Plaintiff brings this claim pursuant to the FDCPA, 15 U.S.C. § 1692, et seq. This court therefore has jurisdiction pursuant to 28 U.S.C. § 1331 ("The district courts shall have original jurisdiction of all civil actions arising under the Constitution, laws, or treaties of the United States."). The court has jurisdiction over plaintiff's state law claims pursuant to 28 U.S.C. § 1367(a) ("In any civil action of which the district courts have original jurisdiction, the district courts shall have supplemental jurisdiction over all other claims that are so related to claims in the action within such original jurisdiction that they form part of the same case or controversy under Article II of the United States Constitution.").

Legal Standard

Granting summary judgment is proper if the pleadings, depositions, answers to interrogatories, and admissions on file, together with the affidavits, if any, show that there is no genuine issue as to any material fact and that the moving party is entitled to judgment as a matter of law. See Knabe v. Boury, 114 F.3d 407, 410 n.4 (3d Cir. 1997) (citing FED. R. CIV. P. 56(c)). "[T]his standard provides that the mere existence of some alleged factual dispute between the parties will not defeat an otherwise properly supported motion for summary judgment; the requirement is that there be no genuine issue of material fact." Anderson v. Liberty Lobby, Inc., 477 U.S. 242, 247-48 (1986) (emphasis in original).

In considering a motion for summary judgment, the court must examine the facts in the light most favorable to the party opposing the motion. International Raw Materials, Ltd. v. Stauffer Chemical Co., 898 F.2d 946, 949 (3d Cir. 1990). The burden is on the moving party to demonstrate that the evidence is such that a reasonable jury could not return a verdict for the non-moving party. Anderson, 477 U.S. at 248 (1986). A fact is material when it might affect the outcome of the suit under the governing law. Id. Where the non-moving party will bear the burden of proof at trial, the party moving for summary judgment may meet its burden by showing that the evidentiary materials of record, if reduced to admissible evidence, would be insufficient to carry the non-movant's burden of proof at trial. Celotex v. Catrett, 477 U.S. 317, 322 (1986).


Plaintiff's motion seeks summary judgment on three of the four counts in her complaint. The court will address each part of the motion in turn.

A. Violation of § 1692g(b) of the Fair Debt Collection Practices Act

Plaintiff argues that she should be granted summary judgment on her claim brought pursuant to Section 1692g(b) of the FDCPA. She contends that undisputed evidence demonstrates that she disputed the debt and demanded verification of the debt and a copy of all relevant papers within thirty days of defendant contacting her. The evidence also demonstrates, plaintiff claims, that defendant did not meet his statutory obligation to cease collection of the debt and mail a verification of the debt to plaintiff before filing suit. Defendant responds that he provided plaintiff with all of the information she was due when she requested verification of the debt. Moreover, plaintiff's request for information was ambiguous, and defendant replied as best he could to that request. Defendant also insists that he did not attempt to resume collecting the debt by filing suit in state court until after he sent plaintiff verification information. That statement at the bottom of his letter that the communication was "an attempt to collect a debt" is required to be included on such correspondence under federal law and is not prohibited by the statute.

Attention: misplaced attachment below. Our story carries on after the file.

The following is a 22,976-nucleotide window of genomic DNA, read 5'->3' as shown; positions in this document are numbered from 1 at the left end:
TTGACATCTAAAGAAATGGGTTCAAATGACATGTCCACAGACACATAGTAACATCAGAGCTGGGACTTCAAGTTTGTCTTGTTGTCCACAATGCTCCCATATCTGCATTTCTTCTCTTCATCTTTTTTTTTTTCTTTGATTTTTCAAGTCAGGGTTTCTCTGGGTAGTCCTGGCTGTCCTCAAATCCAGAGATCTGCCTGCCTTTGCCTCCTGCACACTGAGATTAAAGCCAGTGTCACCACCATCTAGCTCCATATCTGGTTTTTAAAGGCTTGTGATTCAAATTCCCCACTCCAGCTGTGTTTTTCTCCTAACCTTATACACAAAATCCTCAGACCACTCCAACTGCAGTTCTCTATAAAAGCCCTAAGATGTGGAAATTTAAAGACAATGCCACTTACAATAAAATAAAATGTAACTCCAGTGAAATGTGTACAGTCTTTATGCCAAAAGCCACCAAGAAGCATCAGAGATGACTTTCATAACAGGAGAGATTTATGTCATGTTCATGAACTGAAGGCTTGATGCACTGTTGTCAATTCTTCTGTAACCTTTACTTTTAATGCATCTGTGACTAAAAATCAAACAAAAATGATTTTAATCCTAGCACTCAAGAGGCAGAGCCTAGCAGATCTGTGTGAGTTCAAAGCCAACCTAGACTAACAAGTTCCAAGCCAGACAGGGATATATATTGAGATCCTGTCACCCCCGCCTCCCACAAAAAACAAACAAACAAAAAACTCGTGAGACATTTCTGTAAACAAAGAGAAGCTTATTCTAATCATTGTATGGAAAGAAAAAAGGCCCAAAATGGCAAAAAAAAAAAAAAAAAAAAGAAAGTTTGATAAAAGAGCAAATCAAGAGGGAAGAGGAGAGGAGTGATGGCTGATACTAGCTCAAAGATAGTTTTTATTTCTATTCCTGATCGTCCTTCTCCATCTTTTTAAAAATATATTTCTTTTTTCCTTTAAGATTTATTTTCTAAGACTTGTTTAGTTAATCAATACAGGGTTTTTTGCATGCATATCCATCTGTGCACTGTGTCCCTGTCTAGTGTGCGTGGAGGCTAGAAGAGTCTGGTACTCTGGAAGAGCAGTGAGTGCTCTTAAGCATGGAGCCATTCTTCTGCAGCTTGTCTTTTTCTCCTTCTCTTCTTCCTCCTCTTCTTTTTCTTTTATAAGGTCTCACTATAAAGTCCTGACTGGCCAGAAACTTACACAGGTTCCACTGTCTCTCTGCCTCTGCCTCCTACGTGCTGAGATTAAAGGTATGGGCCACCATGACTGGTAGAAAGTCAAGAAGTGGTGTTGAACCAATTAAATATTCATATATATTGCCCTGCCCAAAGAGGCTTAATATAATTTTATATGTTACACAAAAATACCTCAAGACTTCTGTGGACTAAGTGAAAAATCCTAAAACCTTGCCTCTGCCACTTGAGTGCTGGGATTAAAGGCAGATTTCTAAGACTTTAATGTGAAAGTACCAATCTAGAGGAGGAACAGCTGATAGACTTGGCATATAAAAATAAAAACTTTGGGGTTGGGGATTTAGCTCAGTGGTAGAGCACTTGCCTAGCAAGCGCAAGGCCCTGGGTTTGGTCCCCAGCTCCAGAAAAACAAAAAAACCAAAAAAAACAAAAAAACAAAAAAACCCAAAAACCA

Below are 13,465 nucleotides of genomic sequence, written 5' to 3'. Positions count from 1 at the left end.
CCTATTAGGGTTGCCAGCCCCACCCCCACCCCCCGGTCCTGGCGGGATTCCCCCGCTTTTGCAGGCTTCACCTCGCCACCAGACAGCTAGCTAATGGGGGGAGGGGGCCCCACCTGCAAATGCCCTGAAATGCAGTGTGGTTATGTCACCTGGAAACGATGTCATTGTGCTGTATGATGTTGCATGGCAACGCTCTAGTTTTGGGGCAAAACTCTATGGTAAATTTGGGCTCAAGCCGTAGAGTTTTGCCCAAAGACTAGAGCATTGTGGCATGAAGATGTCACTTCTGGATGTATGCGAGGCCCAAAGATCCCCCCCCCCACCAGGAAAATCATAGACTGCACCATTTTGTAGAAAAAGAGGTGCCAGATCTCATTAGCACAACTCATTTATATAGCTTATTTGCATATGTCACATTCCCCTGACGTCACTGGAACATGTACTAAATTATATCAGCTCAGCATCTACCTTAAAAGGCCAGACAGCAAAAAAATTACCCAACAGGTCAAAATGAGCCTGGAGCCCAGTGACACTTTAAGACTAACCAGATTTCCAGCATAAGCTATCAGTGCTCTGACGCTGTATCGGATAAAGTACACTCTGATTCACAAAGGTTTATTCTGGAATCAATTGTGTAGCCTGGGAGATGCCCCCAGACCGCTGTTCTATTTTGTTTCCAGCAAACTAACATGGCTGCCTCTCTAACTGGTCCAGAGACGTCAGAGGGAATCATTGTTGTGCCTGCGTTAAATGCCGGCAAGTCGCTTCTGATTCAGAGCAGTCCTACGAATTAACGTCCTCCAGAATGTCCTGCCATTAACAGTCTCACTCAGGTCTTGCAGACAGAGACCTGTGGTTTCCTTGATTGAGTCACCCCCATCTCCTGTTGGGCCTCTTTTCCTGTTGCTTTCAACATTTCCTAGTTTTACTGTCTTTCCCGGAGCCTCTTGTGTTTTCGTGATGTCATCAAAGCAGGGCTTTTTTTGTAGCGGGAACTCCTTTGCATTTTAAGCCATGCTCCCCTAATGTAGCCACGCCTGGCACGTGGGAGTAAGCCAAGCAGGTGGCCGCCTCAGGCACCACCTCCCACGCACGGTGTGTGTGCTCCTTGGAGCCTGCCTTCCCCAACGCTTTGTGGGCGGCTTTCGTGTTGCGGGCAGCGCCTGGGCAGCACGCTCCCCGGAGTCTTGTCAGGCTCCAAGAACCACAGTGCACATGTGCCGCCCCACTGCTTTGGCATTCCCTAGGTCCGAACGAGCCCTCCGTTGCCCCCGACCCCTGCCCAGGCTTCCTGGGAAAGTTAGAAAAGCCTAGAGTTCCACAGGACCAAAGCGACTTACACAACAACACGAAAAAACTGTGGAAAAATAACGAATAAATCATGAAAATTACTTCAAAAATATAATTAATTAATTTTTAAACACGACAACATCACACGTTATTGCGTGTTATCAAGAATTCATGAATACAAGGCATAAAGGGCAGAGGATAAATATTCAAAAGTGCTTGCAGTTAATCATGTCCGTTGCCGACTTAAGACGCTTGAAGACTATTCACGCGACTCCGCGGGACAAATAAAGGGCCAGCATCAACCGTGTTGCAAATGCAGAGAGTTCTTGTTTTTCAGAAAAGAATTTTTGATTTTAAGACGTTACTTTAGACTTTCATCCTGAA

"Congress enacted" the FDCPA "'to eliminate abusive debt collection practices' which 'contribute to the number of personal bankruptcies, to marital instability, to the loss of jobs, and to invasions of personal privacy.'" Wilson v. Quadramed Corp., 225 F.3d 350, 354 (3d Cir. 2000) (quoting Miller v. PaycoGeneral American Credits, Inc., 943 F.2d 482, 483-84 (4th Cir. 1991)). The FDCPA aims at "'eliminat[ing] abusive debt collection practices by debt collectors . . . [and] insur[ing] that those debt collectors who refrain from using abusive debt collection practices are not competitively disadvantaged.'" Campuzano-Burogs v. Midland Credit Mgmt., 550 F.3d 294, 298 (3d Cir. 2008) (quoting 15 U.S.C. § 1692(e)). The FDCPA therefore provides means for a debtor to seek information about and dispute the debt. The act provides, in relevant part, that "[i]f the consumer notifies the debt collector in writing" within thirty days of receiving notice of an attempt to collect a debt that the debt "is disputed . . . the debt collector shall cease collection of the debt, or any disputed portion thereof, until the debt collector obtains verification of the debt or a copy of a judgment, or the name and address of the original creditor, and a copy of such verification . . . is mailed to the consumer by the debt collector." 15 U.S.C. § 1692g(b).